Your website’s architecture has always been an important aspect of online success, but many Webmasters push this aside once new tactics or Google features are advertised. The truth, however, is that your site’s architecture is something you should be analyzing every so often not only as a way to keep things running smoothly for your visitors, but because it has a big affect on your SEO. It may not sound like the most exciting or pressing job, but understanding how your site’s architecture affects your SEO can help you succeed in the future.
Improving Your Website’s Architecture for Better SEO
The reason that so many companies and Webmasters don’t always take a second look at a site’s architecture is because once you get something that works, it’s easy to keep it that way. There are always new best practices coming out when it comes to SEO, but the importance of your site’s architecture hasn’t changed much over the years (hence why it isn’t often in the news). Nonetheless, the architecture of your site is something Google takes into consideration when evaluating that site. This leads to SEO connections and the need for constant analysis.
Below are a few elements of a website’s structure that will affect your SEO along with tips on what you can do to make changes:
The depth of your website refers to the number of clicks it takes a visitor to get to a certain page on your website. You want to stay organized with categories and subcategories, but you have to make sure you don’t go overboard. A good rule of thumb is to keep the number of clicks to four or five. If it takes more clicks than that, you run the risk of the Google bots being confused and therefore, you guessed it, hurting your SEO.
How to Improve: As discussed a little bit above, the key here is to keep your subcategories to a minimum. This is where most Webmasters slip up and think it improves navigation when in fact it can make it more complicated. I also recommend installing breadcrumbs to help you keep an eye on how many clicks it takes to get to a page. You can simply download and install a breadcrumb plugin to get started. Below is a screenshot of what a breadcrumb looks like:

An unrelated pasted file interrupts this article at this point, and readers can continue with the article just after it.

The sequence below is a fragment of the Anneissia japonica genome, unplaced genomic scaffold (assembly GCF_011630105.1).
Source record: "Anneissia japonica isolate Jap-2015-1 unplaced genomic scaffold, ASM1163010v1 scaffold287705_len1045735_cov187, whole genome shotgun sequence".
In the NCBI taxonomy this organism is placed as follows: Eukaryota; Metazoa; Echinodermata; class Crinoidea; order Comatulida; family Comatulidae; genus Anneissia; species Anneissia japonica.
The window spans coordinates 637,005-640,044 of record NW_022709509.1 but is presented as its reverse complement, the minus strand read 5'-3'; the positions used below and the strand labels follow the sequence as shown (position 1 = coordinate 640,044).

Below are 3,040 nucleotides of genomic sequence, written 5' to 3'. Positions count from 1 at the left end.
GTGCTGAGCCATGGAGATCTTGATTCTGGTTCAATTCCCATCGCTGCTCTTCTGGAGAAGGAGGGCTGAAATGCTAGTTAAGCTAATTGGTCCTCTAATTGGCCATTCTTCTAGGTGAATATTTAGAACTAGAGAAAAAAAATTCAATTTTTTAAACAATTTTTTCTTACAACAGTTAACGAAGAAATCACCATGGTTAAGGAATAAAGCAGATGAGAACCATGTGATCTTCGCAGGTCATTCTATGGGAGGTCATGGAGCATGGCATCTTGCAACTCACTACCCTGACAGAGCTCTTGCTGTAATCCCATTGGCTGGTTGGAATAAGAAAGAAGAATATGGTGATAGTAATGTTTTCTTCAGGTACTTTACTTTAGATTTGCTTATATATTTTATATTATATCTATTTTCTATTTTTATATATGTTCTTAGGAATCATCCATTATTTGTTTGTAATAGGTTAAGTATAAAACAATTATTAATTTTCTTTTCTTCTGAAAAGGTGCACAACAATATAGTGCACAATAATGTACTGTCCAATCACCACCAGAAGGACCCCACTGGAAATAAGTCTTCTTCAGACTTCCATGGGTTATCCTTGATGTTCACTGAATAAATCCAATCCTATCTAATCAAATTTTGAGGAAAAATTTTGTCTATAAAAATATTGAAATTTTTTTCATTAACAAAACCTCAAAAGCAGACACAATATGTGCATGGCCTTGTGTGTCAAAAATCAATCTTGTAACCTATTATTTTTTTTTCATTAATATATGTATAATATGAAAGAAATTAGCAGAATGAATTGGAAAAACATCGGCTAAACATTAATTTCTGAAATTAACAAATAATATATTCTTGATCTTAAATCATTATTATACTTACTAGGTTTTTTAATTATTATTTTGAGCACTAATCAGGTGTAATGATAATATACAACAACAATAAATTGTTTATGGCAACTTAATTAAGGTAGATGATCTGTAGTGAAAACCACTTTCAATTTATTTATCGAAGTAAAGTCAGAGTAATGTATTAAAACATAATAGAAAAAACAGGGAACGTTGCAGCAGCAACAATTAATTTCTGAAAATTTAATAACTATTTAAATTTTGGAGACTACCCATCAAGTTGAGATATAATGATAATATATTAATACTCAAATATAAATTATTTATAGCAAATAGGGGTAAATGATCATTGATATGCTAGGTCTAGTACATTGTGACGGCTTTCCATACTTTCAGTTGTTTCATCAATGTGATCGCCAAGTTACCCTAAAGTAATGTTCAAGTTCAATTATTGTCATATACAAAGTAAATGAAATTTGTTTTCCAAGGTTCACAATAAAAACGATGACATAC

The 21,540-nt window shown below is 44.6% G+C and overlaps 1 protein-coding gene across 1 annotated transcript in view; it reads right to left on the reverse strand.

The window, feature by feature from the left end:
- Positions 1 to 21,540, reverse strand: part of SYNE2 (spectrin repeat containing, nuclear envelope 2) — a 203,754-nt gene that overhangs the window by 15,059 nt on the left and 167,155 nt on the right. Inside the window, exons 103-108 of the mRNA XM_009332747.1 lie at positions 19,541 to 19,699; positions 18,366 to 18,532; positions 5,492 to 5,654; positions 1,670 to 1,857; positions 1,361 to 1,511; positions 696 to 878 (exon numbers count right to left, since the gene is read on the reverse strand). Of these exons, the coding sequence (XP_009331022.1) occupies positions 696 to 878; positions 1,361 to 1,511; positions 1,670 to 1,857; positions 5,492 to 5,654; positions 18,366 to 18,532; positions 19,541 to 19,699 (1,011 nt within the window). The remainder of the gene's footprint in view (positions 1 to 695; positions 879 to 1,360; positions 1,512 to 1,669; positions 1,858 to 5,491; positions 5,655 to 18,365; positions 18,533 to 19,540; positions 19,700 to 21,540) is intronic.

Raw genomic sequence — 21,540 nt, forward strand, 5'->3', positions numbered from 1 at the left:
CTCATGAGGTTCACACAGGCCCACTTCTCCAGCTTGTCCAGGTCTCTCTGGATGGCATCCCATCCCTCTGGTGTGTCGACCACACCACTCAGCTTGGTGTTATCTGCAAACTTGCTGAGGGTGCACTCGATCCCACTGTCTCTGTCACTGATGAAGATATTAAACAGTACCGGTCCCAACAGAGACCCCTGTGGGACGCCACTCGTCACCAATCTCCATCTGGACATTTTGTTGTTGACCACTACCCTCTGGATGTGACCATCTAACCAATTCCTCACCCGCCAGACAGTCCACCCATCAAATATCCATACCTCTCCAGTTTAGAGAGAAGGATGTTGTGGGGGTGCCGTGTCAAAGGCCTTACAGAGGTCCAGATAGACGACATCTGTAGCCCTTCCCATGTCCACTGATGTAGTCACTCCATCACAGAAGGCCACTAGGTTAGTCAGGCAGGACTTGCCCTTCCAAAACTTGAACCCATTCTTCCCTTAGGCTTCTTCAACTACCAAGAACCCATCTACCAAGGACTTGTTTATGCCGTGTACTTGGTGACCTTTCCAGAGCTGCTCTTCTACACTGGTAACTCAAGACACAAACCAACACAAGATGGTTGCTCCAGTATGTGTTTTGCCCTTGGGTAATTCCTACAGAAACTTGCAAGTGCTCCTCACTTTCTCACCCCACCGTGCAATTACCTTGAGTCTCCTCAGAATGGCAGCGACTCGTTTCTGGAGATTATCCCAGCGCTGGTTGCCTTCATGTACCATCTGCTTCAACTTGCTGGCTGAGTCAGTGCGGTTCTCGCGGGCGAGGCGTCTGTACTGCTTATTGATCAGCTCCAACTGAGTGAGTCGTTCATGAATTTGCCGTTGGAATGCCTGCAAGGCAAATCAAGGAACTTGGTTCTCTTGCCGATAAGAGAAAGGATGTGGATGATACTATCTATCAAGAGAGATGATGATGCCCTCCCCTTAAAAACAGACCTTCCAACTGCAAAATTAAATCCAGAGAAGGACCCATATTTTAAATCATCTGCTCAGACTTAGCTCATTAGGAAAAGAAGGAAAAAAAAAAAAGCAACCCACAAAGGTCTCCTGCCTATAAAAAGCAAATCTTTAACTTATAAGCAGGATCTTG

Your site schema is all about the navigation and overall structure of your website and how it was created. This includes categories, landing pages, and other structured data markup on webpages. When it comes to SEO, this is going to be the most important thing to remember.
Extra: Schema can actually get a little bit complicated if you’re not familiar with the technical aspects of a website, so visit here to learn more.
This goes right along with controlling the depth of your website, but it deserves its own point. Although this may not refer to the structure as much as the navigation, internal linking can be a great option to improve your SEO. However, many Webmasters overdo internal linking and end up doing more harm than good. While internal links can help people navigate from one page of your website to another, too many internal links can seem like over-optimization, which is bad for your overall SEO.
How to Improve: The key to internal linking success is to make sure you’re only linking when it is completely relevant. Just as with external links, your links need to be natural. If you link to a page that is only somewhat related to the anchor text or your other content, you might be better off skipping that link in favor for others that are most relevant. In general, one internal link per 500 words is a good rule of thumb.
If you have the opposite problem and aren’t internally linking enough (which is also bad for your SEO), simply go back and add in a few relevant internal links. You can learn more about the specifics of internal linking here.
Your site’s architecture is huge when it comes to your SEO success, but it generally only needs to be re-analyzed once or twice per year. Once you understand the rules for depth, internal linking, and scheme, you will start to naturally build a solid architecture that caters to great SEO. Keep an eye on SEO news to make sure best practices haven’t changed, and you should be good to go. It’s that easy.
Have you changed your site’s architecture in the past and seen positive results? What did you do to see these improvements? Let us know about your experiences and your thoughts in the comment section below.